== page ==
Even then, Nutimus did not immediately release his claims. On the contrary, Logan heard that he was planning to ask the more powerful Six Nations for help, and took prompt steps to present such an alliance. When Six Nations leaders came to Philadelphia in 1736 to sell their claims to lands on the lower Susquehanna, Logan also drew up a second deed signed on October 25, by which these Indians gave up any further interest in southeastern Pennsylvania, including the "Forks" country. Then, finally, the "Forks" Indians came to terms; and on August 25, 1737, four of their leaders, Manawkyhickon, Lappawinzoe, Teeshacomin, and Nootamis (or Nutimus) signed a deed confirming the sale of 1686.

Now ready to measure this purchase, Logan hired men to make the walk. By this time it had occurred to someone that if this measurement could be stretched far enough the 1686 grant could be made to take in not only the "Forks" country below the Blue Mountain but also the Minisink lands beyond it. The opportunity of clearing the way for control of the New York squatters was tempting, but to gain this advantage from the final part of the walk it was necessary to perform the first part of it at a brisk rate that brought protests from the hard-pressed Indians who undertook to accompany the Penns' walkers. Of the three men who set out from Wrightstown on the morning of September 19, Solomon Jennings dropped out after the first eighteen miles; the other two went on and at night camped near the present Northampton. During the following morning, James Yeates also gave up, but Edward Marshall pressed on and, after covering about sixty-five miles in eighteen hours, stopped at a point somewhere east or north of the present Jim Thorpe.

The limits of the purchase were then marked by a line, run at right angles to the direction of the walk, which struck the Delaware River near the present Lackawaxen; and because of the curves of the river this added to the purchase a great extent of country north of the Blue Mountain. Aside from the Minisink lands, however, the land beyond the mountain was then of little interest; in actual practice, for purposes of land grants and settlement, the "Walking Purchase" ended at the Blue Mountain. Lappawinzoe, one of the Delawares who signed the Walking Purchase treaty, from the portrait by Gustavus Hesselius, Courtesy of the Historical Society of Pennsylvania

Despite their complaints about the "Walk" itself, the Indians remained quiet for a time, and on November 3, 1738, Nutimus visited Philadelphia and exchanged gifts with the Governor. About two years later, however, he and other Indians signed complaining letters to Pennsylvania officials and threatened to seek the help of neighboring tribes to defend their lands. These letters certainly were written by white men, who may have encouraged the protests. Logan, taking no chances, called on the Six Nations to stand by the agreement they had made in 1736. In fact these Indians went far beyond that - too far, indeed - and at Philadelphia in 1742 one of their leaders, in a loud and threatening speech, told Nutimus that the Delawares had no land left and ordered them off what they had sold.

But the thing that more than any other gave the "Walking Purchase" its bad reputation took place twenty years after the event. When, during the French and Indian War, Indian war parties attacked Pennsylvania settlers, groups opposed to the Proprietary government charged that this hostility was a result of the "Walking Purchase." This explanation was especially attractive to Quaker politicians, who, criticized for not providing military protection for the settlers, preferred to believe that the real fault lay with William Penn's sons for abandoning their father's Quaker principles. It must be noted, however, that this explanation overlooks the part played by the French in turning the Indians against the English, the fact that the Indians attacked other colonies as well as Pennsylvania, and the fact that the "Walking Purchase" had been negotiated by William Penn's secretary, himself a Quaker.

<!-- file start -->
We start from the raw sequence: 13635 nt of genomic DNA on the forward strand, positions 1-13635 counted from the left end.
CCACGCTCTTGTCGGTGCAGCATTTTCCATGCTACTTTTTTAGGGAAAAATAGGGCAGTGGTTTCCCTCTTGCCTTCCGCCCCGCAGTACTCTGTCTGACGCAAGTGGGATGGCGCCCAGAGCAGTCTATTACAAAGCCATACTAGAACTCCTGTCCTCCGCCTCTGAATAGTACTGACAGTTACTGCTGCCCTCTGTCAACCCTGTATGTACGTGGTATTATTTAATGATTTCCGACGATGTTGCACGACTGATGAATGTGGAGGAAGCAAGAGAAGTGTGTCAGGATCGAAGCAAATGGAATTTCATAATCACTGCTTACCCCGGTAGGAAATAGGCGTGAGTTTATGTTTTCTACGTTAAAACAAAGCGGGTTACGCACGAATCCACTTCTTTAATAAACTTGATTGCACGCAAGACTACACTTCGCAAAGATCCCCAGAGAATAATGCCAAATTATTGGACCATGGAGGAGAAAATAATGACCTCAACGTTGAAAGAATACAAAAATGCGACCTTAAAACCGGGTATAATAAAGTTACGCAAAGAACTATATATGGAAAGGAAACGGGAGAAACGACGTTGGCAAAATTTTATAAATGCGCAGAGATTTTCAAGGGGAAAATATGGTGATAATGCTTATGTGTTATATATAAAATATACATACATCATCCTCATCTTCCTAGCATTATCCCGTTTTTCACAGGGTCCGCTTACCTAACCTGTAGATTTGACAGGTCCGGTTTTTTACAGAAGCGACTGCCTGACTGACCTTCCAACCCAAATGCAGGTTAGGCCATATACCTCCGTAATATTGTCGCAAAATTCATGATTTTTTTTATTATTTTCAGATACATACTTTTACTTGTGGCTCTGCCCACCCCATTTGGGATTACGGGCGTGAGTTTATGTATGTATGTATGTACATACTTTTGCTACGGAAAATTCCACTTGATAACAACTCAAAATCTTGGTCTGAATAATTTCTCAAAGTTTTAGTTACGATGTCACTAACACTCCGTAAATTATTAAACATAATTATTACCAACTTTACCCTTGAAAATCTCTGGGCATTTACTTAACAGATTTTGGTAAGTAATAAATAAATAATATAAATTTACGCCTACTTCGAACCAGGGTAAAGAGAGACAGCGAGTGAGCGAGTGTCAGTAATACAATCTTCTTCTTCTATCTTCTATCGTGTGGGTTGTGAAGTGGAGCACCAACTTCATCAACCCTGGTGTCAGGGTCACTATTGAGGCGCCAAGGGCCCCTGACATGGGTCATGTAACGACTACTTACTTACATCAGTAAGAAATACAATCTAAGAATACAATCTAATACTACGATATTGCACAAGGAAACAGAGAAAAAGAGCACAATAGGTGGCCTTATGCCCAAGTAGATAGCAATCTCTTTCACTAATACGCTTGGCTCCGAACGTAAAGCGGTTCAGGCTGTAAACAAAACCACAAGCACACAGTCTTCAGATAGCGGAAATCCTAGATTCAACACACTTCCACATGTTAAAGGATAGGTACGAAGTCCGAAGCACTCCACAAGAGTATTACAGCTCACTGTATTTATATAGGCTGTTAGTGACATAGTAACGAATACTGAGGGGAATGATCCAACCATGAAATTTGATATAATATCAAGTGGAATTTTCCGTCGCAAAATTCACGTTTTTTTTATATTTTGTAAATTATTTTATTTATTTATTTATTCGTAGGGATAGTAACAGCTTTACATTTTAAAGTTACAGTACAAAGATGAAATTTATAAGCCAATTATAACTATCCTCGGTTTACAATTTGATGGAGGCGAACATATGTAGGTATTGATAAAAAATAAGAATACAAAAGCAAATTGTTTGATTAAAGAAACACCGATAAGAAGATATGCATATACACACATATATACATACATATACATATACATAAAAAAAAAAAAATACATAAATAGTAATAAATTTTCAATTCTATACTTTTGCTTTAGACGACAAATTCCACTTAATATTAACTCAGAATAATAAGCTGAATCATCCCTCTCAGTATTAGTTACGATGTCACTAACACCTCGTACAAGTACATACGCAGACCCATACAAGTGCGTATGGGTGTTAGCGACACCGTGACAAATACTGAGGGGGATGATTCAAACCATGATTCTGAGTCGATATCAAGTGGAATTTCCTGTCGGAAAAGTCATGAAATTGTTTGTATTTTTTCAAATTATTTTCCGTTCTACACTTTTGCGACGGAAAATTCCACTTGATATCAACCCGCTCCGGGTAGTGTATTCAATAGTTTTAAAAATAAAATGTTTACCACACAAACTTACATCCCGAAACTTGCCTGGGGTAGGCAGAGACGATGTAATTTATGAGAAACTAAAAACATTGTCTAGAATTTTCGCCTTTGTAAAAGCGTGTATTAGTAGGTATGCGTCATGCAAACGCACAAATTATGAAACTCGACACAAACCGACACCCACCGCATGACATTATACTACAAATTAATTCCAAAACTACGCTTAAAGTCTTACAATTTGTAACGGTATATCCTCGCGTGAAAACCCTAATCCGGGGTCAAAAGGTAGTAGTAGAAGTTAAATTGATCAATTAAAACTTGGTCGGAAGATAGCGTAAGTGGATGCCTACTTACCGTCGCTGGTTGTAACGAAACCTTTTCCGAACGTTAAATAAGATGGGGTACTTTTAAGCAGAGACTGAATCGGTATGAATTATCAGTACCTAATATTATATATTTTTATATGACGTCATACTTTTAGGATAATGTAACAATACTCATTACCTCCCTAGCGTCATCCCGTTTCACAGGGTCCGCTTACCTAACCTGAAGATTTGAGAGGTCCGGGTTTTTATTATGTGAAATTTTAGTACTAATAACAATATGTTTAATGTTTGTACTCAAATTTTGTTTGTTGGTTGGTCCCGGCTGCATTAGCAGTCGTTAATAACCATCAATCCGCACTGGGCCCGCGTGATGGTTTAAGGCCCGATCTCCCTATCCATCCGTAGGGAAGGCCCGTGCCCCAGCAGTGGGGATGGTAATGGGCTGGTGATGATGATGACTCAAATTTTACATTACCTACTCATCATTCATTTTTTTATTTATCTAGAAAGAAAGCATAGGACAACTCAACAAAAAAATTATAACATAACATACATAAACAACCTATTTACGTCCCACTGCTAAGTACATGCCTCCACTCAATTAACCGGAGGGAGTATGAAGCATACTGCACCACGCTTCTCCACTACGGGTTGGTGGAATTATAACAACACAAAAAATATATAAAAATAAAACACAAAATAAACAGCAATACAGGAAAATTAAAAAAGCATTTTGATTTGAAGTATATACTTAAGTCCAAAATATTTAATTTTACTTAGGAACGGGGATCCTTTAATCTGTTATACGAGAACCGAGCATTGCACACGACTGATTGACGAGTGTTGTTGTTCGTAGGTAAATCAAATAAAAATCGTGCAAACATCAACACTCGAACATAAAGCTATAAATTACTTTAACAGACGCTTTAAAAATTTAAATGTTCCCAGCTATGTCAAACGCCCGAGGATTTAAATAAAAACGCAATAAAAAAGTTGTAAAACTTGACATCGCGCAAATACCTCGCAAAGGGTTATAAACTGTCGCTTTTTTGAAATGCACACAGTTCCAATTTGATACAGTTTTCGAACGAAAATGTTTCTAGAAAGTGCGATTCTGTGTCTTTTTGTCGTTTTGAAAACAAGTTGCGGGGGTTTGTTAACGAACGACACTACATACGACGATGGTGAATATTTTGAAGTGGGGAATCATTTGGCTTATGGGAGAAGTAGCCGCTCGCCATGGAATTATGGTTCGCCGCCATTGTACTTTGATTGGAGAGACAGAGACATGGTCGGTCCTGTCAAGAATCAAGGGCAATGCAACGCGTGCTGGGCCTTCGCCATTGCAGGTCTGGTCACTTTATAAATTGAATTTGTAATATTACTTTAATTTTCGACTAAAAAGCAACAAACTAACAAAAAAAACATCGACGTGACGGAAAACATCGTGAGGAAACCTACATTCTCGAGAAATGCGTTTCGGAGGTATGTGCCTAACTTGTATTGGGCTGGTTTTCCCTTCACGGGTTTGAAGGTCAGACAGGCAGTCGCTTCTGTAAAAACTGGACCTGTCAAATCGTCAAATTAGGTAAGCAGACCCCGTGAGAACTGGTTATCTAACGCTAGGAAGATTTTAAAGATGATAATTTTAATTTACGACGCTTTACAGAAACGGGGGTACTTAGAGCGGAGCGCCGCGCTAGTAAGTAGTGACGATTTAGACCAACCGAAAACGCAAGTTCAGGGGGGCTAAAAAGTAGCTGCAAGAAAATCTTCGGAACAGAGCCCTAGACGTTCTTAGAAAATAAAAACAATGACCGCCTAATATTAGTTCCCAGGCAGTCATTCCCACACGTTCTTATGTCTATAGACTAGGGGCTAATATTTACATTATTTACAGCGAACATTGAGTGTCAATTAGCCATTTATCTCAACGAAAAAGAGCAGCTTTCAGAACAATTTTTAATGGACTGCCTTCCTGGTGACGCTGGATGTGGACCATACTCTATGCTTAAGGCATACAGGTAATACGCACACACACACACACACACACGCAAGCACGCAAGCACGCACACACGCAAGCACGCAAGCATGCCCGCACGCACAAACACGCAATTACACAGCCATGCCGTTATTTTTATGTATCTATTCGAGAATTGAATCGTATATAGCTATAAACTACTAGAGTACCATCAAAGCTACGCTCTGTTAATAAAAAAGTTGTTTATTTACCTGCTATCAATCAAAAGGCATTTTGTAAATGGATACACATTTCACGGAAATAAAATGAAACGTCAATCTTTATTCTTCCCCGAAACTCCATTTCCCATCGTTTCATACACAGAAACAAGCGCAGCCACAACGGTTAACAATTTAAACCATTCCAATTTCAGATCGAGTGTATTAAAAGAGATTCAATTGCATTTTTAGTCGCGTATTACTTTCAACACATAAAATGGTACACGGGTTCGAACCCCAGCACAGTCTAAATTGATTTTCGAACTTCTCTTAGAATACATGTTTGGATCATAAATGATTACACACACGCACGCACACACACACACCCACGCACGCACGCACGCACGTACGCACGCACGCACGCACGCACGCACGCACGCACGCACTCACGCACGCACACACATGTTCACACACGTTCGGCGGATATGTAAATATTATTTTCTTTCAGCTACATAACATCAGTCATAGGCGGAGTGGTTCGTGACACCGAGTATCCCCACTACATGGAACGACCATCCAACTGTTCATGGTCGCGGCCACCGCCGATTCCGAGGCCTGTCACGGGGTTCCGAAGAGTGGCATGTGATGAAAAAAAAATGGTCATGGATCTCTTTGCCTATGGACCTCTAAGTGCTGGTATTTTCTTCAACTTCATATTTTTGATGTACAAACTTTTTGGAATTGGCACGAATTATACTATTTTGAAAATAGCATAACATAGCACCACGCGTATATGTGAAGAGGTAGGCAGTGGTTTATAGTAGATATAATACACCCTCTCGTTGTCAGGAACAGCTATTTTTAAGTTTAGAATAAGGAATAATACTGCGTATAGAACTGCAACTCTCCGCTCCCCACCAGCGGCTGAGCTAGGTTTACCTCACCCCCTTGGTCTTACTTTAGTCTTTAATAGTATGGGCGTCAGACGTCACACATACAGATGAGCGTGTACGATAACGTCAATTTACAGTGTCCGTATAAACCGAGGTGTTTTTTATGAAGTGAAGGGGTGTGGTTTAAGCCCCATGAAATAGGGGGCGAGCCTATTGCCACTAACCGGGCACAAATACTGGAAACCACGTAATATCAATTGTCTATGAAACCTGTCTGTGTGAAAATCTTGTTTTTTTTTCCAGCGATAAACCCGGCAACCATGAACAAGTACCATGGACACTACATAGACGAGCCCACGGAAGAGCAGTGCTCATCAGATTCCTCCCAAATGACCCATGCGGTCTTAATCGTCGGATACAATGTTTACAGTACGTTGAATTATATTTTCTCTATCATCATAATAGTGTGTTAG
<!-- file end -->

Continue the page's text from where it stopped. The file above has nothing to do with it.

To embarrass the Proprietors, their political enemies enlisted the help of one of Nutimus' followers, Teedyuscung, an able, and imposing man, though unstable and with more than the usual Indian fondness for rum. Teedyuscung accused the Proprietors of fraud, and his charges then were reported to the King, who ordered an investigation. Like the original "Walking Purchase" negotiations, this investigation dragged on for some time. In 1762, finally, when the matter came to a hearing, Teedyuscung withdrew his charges; so the case never was decided on its merits. Teedyuscung meanwhile had illustrated his own confused notions of land ownership by offering to sell the Penns' "Indian Tract Manor" to a white settler.

It was in consequence of this political quarrel that most of the known accounts of the "Walking Purchase" were written, to support one or the other of two contradictory views; and these biased stories are in turn responsible both for a widespread popular interest in the incident and for a great deal of confusion concerning it. In spite of its faults, some of which were almost unavoidable in dealings between white men and Indians, the "Walking Purchase" compares favorably with the treatment of Indians in most of the colonies; and the later concern about its fairness was in part at least a tribute to the high standard of justice and the lasting influence of William Penn.


William A. Hunter, "The Walking Purchase" Historic Pennsylvania Leaflet No. 24 (Harrisburg: Pennsylvania Historical and Museum Commission, 1972).